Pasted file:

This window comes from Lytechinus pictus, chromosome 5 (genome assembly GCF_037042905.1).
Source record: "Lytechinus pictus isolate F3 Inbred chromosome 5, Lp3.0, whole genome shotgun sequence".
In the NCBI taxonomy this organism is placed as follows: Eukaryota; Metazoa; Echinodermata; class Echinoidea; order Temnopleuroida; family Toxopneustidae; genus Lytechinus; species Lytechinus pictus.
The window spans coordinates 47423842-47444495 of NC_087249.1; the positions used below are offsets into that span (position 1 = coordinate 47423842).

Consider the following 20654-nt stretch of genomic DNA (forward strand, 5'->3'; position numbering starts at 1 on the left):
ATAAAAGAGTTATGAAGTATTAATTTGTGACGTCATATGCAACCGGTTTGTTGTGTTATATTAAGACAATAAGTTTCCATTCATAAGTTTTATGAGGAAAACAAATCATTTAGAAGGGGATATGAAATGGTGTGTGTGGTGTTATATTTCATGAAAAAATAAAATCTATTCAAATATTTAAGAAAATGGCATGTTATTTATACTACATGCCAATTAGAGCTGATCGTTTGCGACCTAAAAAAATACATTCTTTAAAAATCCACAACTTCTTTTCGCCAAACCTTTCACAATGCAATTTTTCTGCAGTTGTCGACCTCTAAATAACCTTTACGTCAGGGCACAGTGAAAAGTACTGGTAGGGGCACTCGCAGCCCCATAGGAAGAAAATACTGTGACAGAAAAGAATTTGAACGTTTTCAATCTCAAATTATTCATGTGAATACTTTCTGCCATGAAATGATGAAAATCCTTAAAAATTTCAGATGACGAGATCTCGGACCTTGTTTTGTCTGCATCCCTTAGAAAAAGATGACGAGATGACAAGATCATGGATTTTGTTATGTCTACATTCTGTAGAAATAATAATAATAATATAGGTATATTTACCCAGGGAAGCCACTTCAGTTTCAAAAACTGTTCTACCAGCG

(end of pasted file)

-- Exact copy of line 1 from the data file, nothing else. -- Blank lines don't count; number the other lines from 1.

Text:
This window comes from Lytechinus pictus, chromosome 5 (genome assembly GCF_037042905.1).